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LocalLit book review: the music of moving from darkness to light

‘Song of Sarahrose’ is a lyrical journey of personal growth and faith

An oft-repeated phrase in the creative writing “world” is “show, don’t tell.”

For this review, only lavish examples of “show” can really communicate just how lovely the “Song of Sarahrose” by Sarah Skandera of Lockport really is.

Here is its Amazon description: “Song of Sarahrose, a faith breathed spiritual experience! Poetry that embodies the thirst within us all, the courage to change, and the strength through God to never again fall. Her poetry takes us on a journey through the mind and heart of a broken woman. Calls she cried and clarity she found. A child raised by a twisted world, who found her life in Christ.”

The opening poem/prayer is simple but, like setting the GPS before leaving the driveway, gives the reader a clear idea of where this journey is heading.

May I see myself

The way that you see me

May I love myself

The way that you love me

May I live in the light

That you shine on me

May I touch someone else

The way you have touched me

In “Happy Birthday to Me,” the author shares how she was born, “So full of innocence, So full of life. There was hope in those big bright eyes, There was a beauty in her soul” and then she shares how, through years of neglect and abuse, she becomes a lonely adult, “with that little girl still in there, wishing somebody cared.”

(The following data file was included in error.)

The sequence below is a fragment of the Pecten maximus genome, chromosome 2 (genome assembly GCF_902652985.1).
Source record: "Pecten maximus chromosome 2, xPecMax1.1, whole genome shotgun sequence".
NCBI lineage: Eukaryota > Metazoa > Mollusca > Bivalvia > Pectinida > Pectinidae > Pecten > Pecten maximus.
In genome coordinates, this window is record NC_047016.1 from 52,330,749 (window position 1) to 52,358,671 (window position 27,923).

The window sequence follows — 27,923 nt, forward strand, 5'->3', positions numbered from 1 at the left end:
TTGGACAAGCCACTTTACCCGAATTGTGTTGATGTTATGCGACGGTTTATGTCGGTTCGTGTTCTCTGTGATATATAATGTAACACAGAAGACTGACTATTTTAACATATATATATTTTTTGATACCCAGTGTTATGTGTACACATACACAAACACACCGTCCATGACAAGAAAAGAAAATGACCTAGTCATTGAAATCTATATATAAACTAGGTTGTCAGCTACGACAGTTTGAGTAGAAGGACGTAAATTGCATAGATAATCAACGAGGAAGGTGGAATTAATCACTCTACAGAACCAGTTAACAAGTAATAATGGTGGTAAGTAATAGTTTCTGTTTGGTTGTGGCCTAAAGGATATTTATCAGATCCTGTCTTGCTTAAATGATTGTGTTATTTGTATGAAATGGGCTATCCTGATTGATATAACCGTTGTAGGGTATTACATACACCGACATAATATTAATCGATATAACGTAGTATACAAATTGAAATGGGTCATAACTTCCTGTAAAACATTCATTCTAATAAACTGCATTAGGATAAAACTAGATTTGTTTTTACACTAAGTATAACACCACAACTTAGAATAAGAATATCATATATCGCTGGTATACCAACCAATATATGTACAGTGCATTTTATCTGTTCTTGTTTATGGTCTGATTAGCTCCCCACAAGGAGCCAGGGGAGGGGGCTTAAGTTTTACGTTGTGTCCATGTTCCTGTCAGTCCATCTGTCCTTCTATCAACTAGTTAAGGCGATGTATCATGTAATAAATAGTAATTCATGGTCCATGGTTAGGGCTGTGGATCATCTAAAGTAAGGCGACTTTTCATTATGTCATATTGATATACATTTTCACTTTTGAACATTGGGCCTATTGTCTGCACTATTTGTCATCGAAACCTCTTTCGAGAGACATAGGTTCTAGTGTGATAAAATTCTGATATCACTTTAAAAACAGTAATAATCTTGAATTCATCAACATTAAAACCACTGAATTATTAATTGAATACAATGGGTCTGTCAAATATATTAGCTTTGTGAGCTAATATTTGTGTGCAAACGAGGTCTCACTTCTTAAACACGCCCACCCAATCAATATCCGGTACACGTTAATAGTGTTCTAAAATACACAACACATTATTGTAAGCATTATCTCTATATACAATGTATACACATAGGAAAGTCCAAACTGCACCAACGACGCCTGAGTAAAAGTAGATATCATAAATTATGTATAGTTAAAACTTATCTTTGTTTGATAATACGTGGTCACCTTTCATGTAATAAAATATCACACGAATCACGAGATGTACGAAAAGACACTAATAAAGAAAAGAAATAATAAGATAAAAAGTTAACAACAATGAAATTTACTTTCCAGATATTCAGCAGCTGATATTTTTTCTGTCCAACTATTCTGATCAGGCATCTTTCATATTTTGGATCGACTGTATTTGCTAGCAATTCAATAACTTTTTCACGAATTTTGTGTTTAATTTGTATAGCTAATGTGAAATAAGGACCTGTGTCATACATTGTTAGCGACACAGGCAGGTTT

But in “Wish I Knew,” the author takes full responsibility for the direction of her life and prays,

I close my eyes, and wish I knew

How to be, closer to you

How to let the pieces

Of my painful life go like in with the new

Out with the old

How do I forgive myself

For being a person of sin

Is it ever too late to let God in

Through poem after poem, Skandera shows the reader her pain, struggle to transcend her circumstances and mindset, desire to change and grow in holiness, the hopeful joy when glimpsing the Promised Land and the peace she attains in a growing relationship with God. And Skandera expresses each of these transitions with openess, honesty and eloquence.

In “Fortunate,” Skandera wrote:

I learned to be a vital part of my own solution

Trying to learn from Jesus’s words and perfection

Living in the peace of Your Holy protection

Oh how blessed could I be

I prayed for sight

Now clearly I see

A mighty oak has grown

From faith’s planted seed

The light is and always will be

Alive in me

I recommend “Song of Sarahrose” to anyone who has ever struggled.

Buy “Song of Sarahrose” on Amazon.

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